Thank you for your continuous support for the LGBTTQQIAAP+ communities.
Here’s a nifty little checklist for every ally to go through:
Being mindful of your language:
Usage of gender-specific terms, phrases and implications is erroneous and needs to be avoided at all costs. Phrases like “you’d know if you had a boyfriend” or “so which girl are you talking to these days?” reinforce heteronormativity i.e. the implication that heterosexuality is the norm.
Queer or closeted folks, upon hearing this, feel aliened, hurt, sometimes ashamed and the thought of “coming out” terrifies them. It also excludes those who do not fit into your idea of who can possess a certain body part or experience certain bodily processes.
For example, say “people who menstruate”instead of associating periods to just cisgender females. Hence, as an ally, the process of unlearning gender-specific language and adopting gender-inclusive language should be the goal.
Creating safe spaces:
You have the unsaid duty of using your privilege and available resources to extend safe spaces to queer individuals.
Use the privilege which society serves you on a silver platter for which they eviscerate queer people.
Be sure to spread awareness on social media platforms, participate in discussions and conferences which tackle queer issues, start a dialogue around you, stand up for those who people bully for being queer, call out queerphobia and pinkwashing by organizations and correct it, educate the event staff on queer communities and guests whose gender expression may be evident, call out and do not practice using slurs and/or coarse language, provide shelters and/or resources to victims of family queerphobia, don’t refer to people’s deadname and many more.
The biggest example of change through speaking out is Metro Rail Corp. in India changing the name of their trans inclusive initiative and the station. They named it, “She-Man” which is not only a slur but also misgenders trans people and imposes the gender binary. Only after immense outrage from both the trans community and their allies did the Corp. change the name to “The Rainbow Station.”
Not practicing tone policing:
So far, it may sound like my tone has been dictating but here’s the thing, it isn’t. These are coming from a place of struggle and alienation which as an ally, you will never have to experience.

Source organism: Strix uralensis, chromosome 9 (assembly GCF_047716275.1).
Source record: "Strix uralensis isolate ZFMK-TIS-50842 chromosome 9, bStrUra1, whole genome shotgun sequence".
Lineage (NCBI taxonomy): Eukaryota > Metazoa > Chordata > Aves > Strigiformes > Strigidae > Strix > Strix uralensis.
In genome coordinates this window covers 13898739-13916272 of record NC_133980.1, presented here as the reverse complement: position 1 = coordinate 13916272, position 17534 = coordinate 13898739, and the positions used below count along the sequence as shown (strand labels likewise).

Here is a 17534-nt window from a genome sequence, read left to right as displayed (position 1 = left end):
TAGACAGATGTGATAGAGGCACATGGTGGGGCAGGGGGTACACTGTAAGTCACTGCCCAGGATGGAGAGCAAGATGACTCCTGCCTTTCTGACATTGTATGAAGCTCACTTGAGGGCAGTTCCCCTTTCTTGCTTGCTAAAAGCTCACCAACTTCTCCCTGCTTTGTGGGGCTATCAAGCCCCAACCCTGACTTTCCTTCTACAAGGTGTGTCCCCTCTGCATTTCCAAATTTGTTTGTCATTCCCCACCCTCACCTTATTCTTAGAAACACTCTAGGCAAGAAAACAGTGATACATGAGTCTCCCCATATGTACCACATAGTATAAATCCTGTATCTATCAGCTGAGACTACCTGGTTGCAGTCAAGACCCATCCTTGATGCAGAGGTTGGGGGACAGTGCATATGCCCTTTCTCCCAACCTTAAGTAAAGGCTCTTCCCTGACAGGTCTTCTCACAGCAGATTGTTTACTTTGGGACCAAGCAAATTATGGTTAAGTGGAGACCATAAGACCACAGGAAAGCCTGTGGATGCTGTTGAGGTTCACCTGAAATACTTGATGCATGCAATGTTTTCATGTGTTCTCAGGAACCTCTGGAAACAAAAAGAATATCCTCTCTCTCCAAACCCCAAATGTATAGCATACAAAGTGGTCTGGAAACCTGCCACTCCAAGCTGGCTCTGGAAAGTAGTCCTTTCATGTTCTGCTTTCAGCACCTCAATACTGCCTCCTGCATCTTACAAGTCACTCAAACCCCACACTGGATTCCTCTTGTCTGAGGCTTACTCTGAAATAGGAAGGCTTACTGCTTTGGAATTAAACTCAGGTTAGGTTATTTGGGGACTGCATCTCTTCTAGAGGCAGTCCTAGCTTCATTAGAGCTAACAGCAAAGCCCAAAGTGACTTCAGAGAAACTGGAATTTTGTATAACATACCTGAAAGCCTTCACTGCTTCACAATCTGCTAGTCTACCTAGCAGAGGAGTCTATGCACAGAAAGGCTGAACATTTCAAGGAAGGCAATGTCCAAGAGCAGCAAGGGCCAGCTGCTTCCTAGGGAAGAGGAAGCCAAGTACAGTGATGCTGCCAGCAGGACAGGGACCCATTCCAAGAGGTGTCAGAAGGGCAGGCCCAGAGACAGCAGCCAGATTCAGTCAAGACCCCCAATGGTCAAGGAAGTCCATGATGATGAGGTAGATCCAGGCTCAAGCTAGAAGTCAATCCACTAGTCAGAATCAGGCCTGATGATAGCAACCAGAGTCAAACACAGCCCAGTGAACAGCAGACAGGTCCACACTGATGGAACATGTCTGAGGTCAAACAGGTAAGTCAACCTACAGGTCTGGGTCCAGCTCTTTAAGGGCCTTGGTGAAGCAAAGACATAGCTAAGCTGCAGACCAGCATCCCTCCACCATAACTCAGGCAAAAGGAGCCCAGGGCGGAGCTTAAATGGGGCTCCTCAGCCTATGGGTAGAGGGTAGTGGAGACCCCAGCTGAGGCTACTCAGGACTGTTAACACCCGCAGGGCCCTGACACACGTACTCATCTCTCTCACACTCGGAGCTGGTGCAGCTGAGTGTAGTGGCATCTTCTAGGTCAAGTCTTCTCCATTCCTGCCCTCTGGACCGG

So, do not set expectations of someone’s tone as it makes the whole process of education futile and dismisses the speaker’s emotions which they may be overwhelmed with while trying to educate you.
Educate yourself on the spectrum:
If you don’t educate yourself on what needs to be addressed, then you cannot educate others. And if you’re reading this, then hurrah, you already have access to the biggest resource of knowledge, the internet!
Google things you don’t know, follow activists, NGOs and advocates for queer communities on social media platforms, get in touch with said organizations yourself and ask how you can assist them as an ally, talk to your queer friends and/or acquaintances and learn from them, attend sessions and discussions on said topics, etc.
It’s also equally important to update yourself on the spectrum and its issues as it’s dynamic with new identities being discovered and new issues which need addressing. Ensure that you are up-to-date on all the required information for maximum contribution and this information is to be tapped into by your own self.
Queer individuals do not owe you anything as it is not their responsibility to teach you. You label yourself as an ally; you do the work by yourself to hold on to that label.
Respecting identities and labels:
Whether you are conversing with a queer individual or not, it is always your responsibility to respect the other person’s identity, pronouns and to avoid talking about topics which they are uncomfortable with.
The simplest way is by directly asking the other person about said things and to respect them even when they have left the room. Don’t be a performative ally; make certain values learnt a regular habit.
Remember that everyone is trying to make sense of their identity and to embrace it which may be different from other queer individuals. Hence, it is imperative that you do not impose your ideologies on them as that will unequivocally destroy the whole point of being inclusive and open-minded as an ally.
Also, let people label themselves or stray away from them, let them come out to others at their own discretion, let them identify and express their identity in whatever way they want. As an ally, it’s your job to listen to them, respect, and fully support them with resources in their decisions.
Finally, knowing your place:
The communities appreciate and acknowledge you for all the work which you have done for them as an ally, thank you! However, it is important for you to remember that this acknowledgment is not for you to demand. By doing the bare minimum, you cannot expect rewards to be presented to you. The acknowledgment will follow through, do not beg the communities for it.
You’ve made it this far, hurrah!
Here are some petitions which you can sign to get you started off:
Remember that you are an ally, not a part of the community. It is your unsaid duty to amplify the voices of queer people with a darker skin shade, queer people with disabilities, queer people from the under-resourced sections, queer people from marginalized religious communities, and every other queer community that intersects with the LGBTTQQIAP+ movement.
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